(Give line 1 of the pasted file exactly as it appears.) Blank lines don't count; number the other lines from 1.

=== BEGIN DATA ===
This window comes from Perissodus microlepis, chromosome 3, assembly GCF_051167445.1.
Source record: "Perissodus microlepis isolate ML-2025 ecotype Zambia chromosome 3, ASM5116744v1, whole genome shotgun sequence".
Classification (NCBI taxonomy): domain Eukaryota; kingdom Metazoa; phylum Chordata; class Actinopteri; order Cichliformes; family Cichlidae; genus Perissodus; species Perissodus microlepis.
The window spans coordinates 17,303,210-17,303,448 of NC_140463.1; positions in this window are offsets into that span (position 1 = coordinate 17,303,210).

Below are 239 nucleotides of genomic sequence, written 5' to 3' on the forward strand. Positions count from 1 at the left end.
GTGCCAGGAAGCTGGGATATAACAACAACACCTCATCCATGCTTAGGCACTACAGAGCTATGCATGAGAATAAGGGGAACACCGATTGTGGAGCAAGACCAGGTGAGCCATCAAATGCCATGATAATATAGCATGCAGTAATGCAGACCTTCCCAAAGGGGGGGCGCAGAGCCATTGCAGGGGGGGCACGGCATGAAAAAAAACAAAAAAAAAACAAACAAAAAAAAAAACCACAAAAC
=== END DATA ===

This window comes from Perissodus microlepis, chromosome 3, assembly GCF_051167445.1.